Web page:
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J Cereb Blood Flow Metab. 1998 Sep;18(9):1008-17.

Magnetic resonance imaging assessment of cerebral hemodynamics during spreading depression in rats.

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Department of Radiology, Stanford University, California, USA.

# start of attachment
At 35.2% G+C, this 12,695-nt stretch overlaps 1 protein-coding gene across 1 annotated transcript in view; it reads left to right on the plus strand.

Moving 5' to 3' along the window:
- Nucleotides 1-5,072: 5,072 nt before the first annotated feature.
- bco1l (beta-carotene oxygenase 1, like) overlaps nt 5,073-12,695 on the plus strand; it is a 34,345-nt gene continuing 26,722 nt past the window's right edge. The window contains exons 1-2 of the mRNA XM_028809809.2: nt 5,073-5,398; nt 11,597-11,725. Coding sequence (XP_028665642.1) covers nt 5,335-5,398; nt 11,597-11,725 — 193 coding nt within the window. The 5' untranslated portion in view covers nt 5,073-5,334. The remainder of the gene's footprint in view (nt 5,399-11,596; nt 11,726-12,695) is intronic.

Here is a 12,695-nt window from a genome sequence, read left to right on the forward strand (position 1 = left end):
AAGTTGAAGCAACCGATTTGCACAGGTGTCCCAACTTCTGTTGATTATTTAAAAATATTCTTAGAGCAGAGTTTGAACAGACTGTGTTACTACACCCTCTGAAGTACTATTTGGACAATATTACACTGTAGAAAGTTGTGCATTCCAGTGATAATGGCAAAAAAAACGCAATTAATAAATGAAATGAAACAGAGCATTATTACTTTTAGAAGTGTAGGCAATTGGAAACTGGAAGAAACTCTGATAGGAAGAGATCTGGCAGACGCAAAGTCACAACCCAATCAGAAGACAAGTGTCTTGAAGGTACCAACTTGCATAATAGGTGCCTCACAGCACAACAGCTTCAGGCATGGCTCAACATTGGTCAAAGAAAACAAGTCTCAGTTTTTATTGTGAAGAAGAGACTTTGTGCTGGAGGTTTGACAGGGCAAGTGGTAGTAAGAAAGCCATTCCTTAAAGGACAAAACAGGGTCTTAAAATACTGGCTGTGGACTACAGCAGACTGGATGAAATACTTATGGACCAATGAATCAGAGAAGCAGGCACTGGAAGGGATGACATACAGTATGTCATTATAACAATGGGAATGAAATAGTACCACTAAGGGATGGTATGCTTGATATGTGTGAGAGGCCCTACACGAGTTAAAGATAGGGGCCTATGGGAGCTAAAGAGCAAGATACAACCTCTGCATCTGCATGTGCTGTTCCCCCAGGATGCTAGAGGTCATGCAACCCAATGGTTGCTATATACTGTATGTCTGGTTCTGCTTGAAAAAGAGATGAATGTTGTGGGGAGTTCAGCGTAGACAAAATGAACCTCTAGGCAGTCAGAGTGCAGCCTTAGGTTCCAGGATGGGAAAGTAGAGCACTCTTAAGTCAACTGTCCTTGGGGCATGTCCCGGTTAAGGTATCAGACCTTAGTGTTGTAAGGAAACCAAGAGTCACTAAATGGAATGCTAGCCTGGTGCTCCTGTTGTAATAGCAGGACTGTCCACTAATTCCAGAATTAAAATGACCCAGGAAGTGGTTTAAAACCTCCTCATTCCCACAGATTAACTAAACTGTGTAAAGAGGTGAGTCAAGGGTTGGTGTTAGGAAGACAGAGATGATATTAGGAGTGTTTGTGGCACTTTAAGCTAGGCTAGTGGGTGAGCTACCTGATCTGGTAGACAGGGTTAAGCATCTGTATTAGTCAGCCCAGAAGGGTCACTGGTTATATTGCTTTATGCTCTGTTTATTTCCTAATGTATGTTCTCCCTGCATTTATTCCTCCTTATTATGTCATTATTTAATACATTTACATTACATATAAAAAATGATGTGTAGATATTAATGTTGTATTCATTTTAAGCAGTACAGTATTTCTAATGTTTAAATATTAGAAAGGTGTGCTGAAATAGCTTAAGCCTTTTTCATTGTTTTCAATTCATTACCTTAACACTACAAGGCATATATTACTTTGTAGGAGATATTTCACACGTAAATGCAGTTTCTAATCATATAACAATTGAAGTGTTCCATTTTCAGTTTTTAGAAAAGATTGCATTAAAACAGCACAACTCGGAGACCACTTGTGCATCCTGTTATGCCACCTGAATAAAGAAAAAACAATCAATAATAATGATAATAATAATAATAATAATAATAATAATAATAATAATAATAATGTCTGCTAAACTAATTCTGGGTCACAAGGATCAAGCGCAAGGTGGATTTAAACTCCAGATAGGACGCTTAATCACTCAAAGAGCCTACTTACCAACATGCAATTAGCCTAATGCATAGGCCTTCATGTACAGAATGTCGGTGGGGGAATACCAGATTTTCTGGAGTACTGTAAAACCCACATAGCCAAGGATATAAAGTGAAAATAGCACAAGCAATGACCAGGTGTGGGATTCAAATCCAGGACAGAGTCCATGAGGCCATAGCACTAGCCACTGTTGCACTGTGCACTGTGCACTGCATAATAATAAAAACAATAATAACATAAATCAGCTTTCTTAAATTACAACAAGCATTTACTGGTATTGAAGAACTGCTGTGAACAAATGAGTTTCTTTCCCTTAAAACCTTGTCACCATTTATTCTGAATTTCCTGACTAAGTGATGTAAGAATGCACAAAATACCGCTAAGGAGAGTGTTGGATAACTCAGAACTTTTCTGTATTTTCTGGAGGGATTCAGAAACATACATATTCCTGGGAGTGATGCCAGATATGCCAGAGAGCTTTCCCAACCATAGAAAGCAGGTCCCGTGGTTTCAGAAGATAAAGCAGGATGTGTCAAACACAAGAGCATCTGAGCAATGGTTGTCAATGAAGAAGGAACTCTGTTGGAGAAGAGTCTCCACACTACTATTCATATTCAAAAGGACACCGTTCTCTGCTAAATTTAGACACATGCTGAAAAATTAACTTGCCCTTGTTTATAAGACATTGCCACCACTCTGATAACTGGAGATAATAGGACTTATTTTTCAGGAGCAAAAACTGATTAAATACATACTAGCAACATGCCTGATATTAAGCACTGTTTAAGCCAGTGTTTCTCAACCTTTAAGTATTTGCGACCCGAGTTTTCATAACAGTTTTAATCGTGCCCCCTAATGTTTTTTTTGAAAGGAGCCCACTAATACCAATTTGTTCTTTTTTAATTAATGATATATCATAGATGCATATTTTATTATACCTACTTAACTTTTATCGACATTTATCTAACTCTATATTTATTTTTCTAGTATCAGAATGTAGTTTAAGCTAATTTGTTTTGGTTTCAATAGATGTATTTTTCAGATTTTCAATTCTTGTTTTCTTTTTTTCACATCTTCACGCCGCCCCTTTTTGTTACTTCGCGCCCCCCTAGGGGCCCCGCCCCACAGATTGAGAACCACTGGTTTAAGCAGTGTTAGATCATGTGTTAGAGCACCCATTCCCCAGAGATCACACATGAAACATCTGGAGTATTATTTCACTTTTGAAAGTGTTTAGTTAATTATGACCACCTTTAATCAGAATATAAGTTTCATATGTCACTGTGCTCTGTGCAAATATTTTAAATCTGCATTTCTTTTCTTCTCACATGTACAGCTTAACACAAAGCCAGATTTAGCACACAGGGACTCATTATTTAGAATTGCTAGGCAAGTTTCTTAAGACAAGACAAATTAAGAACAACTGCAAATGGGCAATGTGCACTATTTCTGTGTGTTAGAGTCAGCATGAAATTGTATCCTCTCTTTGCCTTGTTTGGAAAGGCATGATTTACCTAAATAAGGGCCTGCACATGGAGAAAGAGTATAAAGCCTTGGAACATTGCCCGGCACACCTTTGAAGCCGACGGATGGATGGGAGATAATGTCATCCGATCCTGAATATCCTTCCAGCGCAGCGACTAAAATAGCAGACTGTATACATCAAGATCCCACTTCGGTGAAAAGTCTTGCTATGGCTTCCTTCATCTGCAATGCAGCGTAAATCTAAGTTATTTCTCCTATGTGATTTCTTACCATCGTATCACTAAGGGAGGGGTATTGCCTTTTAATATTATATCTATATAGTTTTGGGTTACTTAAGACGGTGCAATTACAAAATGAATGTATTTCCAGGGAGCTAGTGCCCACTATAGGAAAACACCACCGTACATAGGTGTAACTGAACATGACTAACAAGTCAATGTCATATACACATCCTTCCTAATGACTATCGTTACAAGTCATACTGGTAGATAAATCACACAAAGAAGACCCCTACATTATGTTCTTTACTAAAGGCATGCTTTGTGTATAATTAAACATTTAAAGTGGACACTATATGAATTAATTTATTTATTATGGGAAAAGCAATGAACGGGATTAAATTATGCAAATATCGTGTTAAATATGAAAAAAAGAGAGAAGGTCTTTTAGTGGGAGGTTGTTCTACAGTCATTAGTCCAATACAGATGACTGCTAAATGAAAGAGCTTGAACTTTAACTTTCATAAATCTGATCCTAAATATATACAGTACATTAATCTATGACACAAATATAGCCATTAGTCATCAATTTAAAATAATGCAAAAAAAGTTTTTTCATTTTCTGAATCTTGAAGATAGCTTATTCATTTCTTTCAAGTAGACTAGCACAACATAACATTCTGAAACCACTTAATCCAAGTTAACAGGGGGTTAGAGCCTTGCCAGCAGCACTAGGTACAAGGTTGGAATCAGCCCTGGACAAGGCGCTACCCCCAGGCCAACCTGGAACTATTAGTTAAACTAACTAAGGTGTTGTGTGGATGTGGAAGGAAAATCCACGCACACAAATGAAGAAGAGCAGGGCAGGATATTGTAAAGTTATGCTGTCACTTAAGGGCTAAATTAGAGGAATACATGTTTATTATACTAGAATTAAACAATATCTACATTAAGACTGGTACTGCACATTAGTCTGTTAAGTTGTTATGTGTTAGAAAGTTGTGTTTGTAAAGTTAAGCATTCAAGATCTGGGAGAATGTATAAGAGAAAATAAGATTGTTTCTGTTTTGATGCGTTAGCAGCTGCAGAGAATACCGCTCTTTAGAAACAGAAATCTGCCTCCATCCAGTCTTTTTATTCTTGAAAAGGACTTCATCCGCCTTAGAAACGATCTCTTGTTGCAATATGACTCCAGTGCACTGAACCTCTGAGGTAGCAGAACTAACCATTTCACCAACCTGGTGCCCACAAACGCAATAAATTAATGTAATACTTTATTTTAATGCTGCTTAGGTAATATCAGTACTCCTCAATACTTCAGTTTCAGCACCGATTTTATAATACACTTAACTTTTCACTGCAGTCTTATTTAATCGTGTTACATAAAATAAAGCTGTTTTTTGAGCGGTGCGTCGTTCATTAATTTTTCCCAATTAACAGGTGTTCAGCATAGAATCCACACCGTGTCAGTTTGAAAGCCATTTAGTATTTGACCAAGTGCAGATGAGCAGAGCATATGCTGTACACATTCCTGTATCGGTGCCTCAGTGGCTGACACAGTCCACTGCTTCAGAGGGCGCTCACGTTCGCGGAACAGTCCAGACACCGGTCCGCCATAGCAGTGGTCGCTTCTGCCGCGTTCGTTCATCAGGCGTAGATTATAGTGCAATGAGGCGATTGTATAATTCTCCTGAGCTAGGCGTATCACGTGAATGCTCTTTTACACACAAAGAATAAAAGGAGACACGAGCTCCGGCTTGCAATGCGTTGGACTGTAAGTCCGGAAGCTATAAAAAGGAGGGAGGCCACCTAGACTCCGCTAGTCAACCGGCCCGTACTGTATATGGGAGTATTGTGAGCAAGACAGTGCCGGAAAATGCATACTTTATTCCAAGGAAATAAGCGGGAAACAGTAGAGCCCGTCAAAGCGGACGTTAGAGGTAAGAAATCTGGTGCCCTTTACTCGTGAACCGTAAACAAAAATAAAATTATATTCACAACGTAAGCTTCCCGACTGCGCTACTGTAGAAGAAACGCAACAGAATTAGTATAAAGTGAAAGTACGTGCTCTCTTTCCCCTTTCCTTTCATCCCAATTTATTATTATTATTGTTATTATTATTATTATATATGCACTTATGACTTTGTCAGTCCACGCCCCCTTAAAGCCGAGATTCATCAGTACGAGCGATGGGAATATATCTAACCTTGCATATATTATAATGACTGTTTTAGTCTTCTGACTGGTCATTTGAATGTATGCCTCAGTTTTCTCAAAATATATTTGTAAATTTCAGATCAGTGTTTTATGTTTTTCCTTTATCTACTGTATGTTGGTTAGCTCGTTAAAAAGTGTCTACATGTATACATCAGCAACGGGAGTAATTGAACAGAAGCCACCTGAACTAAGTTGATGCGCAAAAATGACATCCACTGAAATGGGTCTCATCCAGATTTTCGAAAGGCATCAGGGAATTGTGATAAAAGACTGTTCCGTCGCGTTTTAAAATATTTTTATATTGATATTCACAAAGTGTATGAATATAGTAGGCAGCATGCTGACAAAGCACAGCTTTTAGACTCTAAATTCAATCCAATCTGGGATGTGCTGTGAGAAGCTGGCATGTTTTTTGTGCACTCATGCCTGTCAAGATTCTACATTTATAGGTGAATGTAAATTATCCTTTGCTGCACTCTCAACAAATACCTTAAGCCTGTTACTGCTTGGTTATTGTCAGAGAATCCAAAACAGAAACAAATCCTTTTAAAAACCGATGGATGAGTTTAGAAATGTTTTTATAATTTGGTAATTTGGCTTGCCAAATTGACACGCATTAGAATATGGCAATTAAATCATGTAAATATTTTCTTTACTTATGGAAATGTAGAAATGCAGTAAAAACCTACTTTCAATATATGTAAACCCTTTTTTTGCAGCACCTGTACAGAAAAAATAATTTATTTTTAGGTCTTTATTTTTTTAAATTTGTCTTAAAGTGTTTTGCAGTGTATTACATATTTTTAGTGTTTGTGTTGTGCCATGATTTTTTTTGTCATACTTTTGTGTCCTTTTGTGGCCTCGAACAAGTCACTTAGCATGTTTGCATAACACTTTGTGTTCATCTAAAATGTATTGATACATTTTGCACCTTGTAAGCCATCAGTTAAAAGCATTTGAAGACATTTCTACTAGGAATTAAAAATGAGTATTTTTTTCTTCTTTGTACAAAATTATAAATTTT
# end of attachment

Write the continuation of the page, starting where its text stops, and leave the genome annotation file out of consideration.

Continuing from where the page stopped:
High-speed magnetic resonance imaging was used to perform simultaneous measurements of relative cerebral blood volume (rCBV) and water diffusion changes during spreading depression (SD) induced by cortical potassium chloride application. Rats were fitted epidurally with a rubber chamber. Potassium chloride was perfused through the chamber until SD was indicated by a negative direct current (DC) potential shift. Magnetic resonance imaging scans used echo planar diffusion and T2-weighted images. Iron dextran was injected as a blood pool contrast agent to make subsequent changes in T2 (or T2*) directly proportional to changes in CBV. Multislice maps of apparent diffusion coefficient (ADC) and rCBV were generated with 6- to 16-second time resolution, which revealed transient ADC and rCBV changes propagating over the cortex after potassium chloride application. Transient ADC declines appeared simultaneously with the DC shift, whereas rCBV increase followed with a delay of 16.4+/-14.9 seconds. Prolonged rCBV decrease was observed after the initial increase during the SD in half of the animals. The delayed rCBV response after the ADC change supports the observation of increased energy demand because of repolarization. Simultaneous DC potential recording and ADC measurements in corresponding sites of the cortex indicate that transient ADC decreases during SD reflect water shifts associated with cell depolarization.

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